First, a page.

... In a Canadian study, 30% of women aged 16-50 years reported usually removing all their pubic hair (Riddell, Varto, & Hodgson, 2010), whereas in New Zealand, 26% of women aged 18-35 years removed "all," and a further 25% removed "most" of their pubic hair (Terry & Braun, 2013). Along with the documented changes in PHR practices, research has established that there is a recognized morbidity to removing pubic hair, including skin irritation and an increase in bacterial and viral infections (DeMaria, Flores, Hirth, & Berenson, 2014;Desruelles, Cunningham, & Dubois, 2013;Ramsey et al., 2009;Schmidtberger, Ladizinski, & Ramirez-Fort, 2014). In one U.S. study, 60% of women who engaged in PHR reported at least one minor complication due to removal, the most common being epidermal abrasion and ingrown hairs (DeMaria et al., 2014). ...
Article
Objectives: To examine the relationship between women's pubic hair removal (PHR) and genital satisfaction and explore whether attitudes toward, and personal consumption of, pornography are associated with women's engagement in PHR. Methods: Data were collected by online survey from women (N = 152) who were then categorized into groups based on the prevalence and extent of PHR during the previous 4 weeks. Groups were compared on demographic, background, and behavioral variables. Results: Eighty-three percent of respondents reported PHR in the previous 4 weeks and 40% of respondents removed all their pubic hair. Women who were younger, White, and were more satisfied with their genitals were more likely to engage in PHR. Of these, being younger, not having a degree, reporting less positive attitudes toward erotica, and 3 reasons for PHR predicted extensive PHR over limited removal. Conclusions: Findings provide insights into the reasons for, and extent of, PHR among women and factors associated with the practice. The possible influences of partners' preferences for genital hair removal by women and partners' consumption of pornography are important areas for future research.
... The practice of hair removal from different body parts and areas is common across cultures [1,2]. The practice of removing pubic hair is quite evident from artistic depictions, paintings, and religious text recommending removal of pubic hairs [1]. ...
... The practice of hair removal from different body parts and areas is common across cultures [1,2]. The practice of removing pubic hair is quite evident from artistic depictions, paintings, and religious text recommending removal of pubic hairs [1]. The pubic hair removal (PHR) practices were associated in middle ages with regular hygiene, specifically to avoid pubic lice [1,3]. ...
... The practice of removing pubic hair is quite evident from artistic depictions, paintings, and religious text recommending removal of pubic hairs [1]. The pubic hair removal (PHR) practices were associated in middle ages with regular hygiene, specifically to avoid pubic lice [1,3]. The PHR practice is common all around the world yet there exists a lot of conflicting lay literature, mostly in forms of health blogs, discussion forums, and social media [4][5][6][7][8][9]. ...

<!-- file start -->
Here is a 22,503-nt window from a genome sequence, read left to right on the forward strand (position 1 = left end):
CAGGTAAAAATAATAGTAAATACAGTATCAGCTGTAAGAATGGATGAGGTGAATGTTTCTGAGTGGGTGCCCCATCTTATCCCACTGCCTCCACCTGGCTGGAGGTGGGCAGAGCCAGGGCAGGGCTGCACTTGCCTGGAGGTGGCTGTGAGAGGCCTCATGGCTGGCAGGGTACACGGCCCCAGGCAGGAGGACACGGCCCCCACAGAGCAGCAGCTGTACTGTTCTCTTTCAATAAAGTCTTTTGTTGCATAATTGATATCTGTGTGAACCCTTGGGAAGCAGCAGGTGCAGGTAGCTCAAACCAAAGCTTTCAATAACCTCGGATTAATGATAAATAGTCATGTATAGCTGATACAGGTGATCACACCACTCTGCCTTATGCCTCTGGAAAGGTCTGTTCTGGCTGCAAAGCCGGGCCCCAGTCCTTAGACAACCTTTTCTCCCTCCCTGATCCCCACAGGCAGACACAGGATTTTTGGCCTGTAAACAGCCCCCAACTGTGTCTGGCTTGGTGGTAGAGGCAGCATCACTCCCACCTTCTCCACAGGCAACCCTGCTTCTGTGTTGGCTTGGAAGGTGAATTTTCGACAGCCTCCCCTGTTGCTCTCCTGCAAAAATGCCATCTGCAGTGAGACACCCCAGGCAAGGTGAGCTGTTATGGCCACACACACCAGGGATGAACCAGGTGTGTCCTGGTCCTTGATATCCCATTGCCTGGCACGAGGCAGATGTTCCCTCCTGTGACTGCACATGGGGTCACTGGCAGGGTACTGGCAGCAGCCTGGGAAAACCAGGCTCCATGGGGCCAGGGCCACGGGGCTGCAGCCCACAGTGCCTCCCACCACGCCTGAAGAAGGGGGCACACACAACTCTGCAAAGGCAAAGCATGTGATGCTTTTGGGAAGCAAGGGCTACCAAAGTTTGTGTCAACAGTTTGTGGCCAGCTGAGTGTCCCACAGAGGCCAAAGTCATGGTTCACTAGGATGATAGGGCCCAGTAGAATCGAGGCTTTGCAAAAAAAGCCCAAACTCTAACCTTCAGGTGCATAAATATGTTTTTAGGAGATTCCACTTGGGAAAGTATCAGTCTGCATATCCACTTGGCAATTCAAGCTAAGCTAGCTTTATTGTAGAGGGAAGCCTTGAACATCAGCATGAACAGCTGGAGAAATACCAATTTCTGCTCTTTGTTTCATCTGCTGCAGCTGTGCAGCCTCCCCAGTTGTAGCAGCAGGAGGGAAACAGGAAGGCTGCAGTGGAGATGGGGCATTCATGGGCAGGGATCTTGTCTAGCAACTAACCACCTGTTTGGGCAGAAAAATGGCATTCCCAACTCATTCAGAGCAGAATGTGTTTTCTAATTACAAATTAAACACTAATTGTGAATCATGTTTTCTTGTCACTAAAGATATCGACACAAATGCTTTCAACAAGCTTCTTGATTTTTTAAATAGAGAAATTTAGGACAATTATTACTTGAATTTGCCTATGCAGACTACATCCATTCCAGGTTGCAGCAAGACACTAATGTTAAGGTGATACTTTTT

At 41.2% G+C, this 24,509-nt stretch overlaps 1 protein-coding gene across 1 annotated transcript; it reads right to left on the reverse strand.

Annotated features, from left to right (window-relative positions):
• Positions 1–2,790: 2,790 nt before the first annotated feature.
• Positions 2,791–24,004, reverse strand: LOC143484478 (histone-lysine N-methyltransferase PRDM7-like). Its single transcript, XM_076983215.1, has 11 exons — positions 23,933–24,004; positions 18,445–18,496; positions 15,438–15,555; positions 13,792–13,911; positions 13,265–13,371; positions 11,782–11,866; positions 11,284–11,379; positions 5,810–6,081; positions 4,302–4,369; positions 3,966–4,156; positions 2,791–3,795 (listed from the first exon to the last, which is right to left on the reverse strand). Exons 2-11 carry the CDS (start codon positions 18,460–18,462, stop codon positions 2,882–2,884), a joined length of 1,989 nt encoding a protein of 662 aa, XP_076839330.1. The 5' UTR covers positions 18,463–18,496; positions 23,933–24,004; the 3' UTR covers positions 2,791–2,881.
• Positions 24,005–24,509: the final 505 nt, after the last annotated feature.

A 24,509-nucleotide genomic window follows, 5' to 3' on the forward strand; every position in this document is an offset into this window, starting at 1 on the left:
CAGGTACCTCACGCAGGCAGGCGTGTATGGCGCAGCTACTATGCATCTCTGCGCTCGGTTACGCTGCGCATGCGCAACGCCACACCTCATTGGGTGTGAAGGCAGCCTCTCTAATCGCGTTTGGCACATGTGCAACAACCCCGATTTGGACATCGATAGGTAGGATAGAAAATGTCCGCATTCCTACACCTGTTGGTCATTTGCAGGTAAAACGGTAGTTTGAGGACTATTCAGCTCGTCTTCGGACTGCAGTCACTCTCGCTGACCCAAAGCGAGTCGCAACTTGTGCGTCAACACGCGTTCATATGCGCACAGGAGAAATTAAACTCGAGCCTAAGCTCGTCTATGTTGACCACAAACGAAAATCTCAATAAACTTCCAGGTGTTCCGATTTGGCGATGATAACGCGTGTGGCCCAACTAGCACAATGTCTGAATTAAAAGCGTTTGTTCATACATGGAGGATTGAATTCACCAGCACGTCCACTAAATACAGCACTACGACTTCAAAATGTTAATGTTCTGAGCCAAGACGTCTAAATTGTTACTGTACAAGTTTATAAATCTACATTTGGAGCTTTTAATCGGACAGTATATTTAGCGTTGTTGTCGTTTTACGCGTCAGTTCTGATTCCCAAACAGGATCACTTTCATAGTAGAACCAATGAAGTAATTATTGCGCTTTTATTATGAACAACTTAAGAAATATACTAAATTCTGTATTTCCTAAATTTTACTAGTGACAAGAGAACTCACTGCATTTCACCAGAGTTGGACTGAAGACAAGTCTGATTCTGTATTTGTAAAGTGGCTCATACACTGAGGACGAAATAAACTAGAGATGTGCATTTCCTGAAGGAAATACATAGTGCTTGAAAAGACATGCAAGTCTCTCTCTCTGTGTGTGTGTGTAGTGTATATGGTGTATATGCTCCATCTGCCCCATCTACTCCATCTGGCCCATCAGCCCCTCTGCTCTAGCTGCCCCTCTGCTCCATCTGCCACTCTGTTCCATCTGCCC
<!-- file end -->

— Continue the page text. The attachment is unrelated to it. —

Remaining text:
Article
Full-text available
Abstract Background and Objectives - The PHR practices are common around the world, for long the internet has been source of information, which is usually avialble from blogs, forums, social media. A lot of misinformation, misguidance is resulted because of lack of scientifically published literature providing proper information on the PHR practices. We undertook systematic review of existing population based studies to understand the prevalence, attitude, practices of PHR in published literature. Methods - We searched for population based studies across the globe for prevalence, attitude and practice of PHR in study participants on electronic databases (PubMed, Google Scholar, J-Gate, Medline). A total of 307 titles were identified on which 9 were considered eligible for the study. Descriptive analysis was carried on the 9 identified study to know the prevalence, attitude and practices of PHR. Results – The prevalence of PHR at least once was 75%, Friends(73%) were the prime motivators to initiate the first PHR activity. Personal Hygiene(69%) was cited as the most common driver for regular PHR activity. Shaving using Razor blade(58%) was the most common mode of PHR and Abrasion(34%) was the most common complication. Conclusions – Pubic Hair Removal is a common practice among both males and females, the practice is initiated and propelled mostly through personal preferences. The current need is to undertake population based studies, specifically in developing countries and present the evidence backed information on do’s and don’ts for optimum PHR experience with minimal complications. Key words: Pubic Hair removal, Attitude, Practices
... Fifth, our questionnaire contained more photos of shaved HASRGs than of shaved circumcised penises. This may have influenced laypersons' ratings, as shaving of pubic hair has been found to be an important genital aspect (Ramsey, Sweeney, Fraser, & Oades, 2009). ...
... As previously mentioned, this concept may differ between the different cohorts. For instance, as shaving of pubic hair was found to be an important genital aspect nowadays (Herbenick et al., 2013;Ramsey et al., 2009), younger laypersons may rate shaved genitals differently than older ones. ...
Article